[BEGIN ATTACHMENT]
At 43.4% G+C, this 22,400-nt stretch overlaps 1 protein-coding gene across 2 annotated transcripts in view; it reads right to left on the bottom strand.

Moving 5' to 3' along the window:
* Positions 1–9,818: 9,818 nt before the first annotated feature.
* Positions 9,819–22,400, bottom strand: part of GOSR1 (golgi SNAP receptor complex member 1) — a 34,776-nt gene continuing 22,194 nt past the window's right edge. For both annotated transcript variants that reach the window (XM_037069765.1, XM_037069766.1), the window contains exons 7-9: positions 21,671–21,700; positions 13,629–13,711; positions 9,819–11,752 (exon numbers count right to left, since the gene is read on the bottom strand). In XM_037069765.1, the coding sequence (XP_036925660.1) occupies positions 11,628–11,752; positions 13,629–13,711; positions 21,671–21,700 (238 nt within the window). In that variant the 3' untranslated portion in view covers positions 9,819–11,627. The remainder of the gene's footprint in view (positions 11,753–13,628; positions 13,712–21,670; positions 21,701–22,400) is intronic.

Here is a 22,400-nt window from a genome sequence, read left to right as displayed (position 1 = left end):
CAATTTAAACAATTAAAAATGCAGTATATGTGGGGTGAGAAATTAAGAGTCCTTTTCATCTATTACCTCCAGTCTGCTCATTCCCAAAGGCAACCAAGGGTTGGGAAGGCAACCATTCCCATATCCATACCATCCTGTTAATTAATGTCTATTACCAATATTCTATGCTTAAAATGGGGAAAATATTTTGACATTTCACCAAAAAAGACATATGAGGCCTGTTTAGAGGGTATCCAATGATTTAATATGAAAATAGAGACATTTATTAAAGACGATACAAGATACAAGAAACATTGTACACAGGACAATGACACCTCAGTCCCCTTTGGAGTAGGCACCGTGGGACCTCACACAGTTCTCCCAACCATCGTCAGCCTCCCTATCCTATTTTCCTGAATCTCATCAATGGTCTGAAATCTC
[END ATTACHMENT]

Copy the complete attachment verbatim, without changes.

At 43.4% G+C, this 22,400-nt stretch overlaps 1 protein-coding gene across 2 annotated transcripts in view; it reads right to left on the bottom strand.

Moving 5' to 3' along the window:
* Positions 1–9,818: 9,818 nt before the first annotated feature.
* Positions 9,819–22,400, bottom strand: part of GOSR1 (golgi SNAP receptor complex member 1) — a 34,776-nt gene continuing 22,194 nt past the window's right edge. For both annotated transcript variants that reach the window (XM_037069765.1, XM_037069766.1), the window contains exons 7-9: positions 21,671–21,700; positions 13,629–13,711; positions 9,819–11,752 (exon numbers count right to left, since the gene is read on the bottom strand). In XM_037069765.1, the coding sequence (XP_036925660.1) occupies positions 11,628–11,752; positions 13,629–13,711; positions 21,671–21,700 (238 nt within the window). In that variant the 3' untranslated portion in view covers positions 9,819–11,627. The remainder of the gene's footprint in view (positions 11,753–13,628; positions 13,712–21,670; positions 21,701–22,400) is intronic.

Here is a 22,400-nt window from a genome sequence, read left to right as displayed (position 1 = left end):
CAATTTAAACAATTAAAAATGCAGTATATGTGGGGTGAGAAATTAAGAGTCCTTTTCATCTATTACCTCCAGTCTGCTCATTCCCAAAGGCAACCAAGGGTTGGGAAGGCAACCATTCCCATATCCATACCATCCTGTTAATTAATGTCTATTACCAATATTCTATGCTTAAAATGGGGAAAATATTTTGACATTTCACCAAAAAAGACATATGAGGCCTGTTTAGAGGGTATCCAATGATTTAATATGAAAATAGAGACATTTATTAAAGACGATACAAGATACAAGAAACATTGTACACAGGACAATGACACCTCAGTCCCCTTTGGAGTAGGCACCGTGGGACCTCACACAGTTCTCCCAACCATCGTCAGCCTCCCTATCCTATTTTCCTGAATCTCATCAATGGTCTGAAATCTC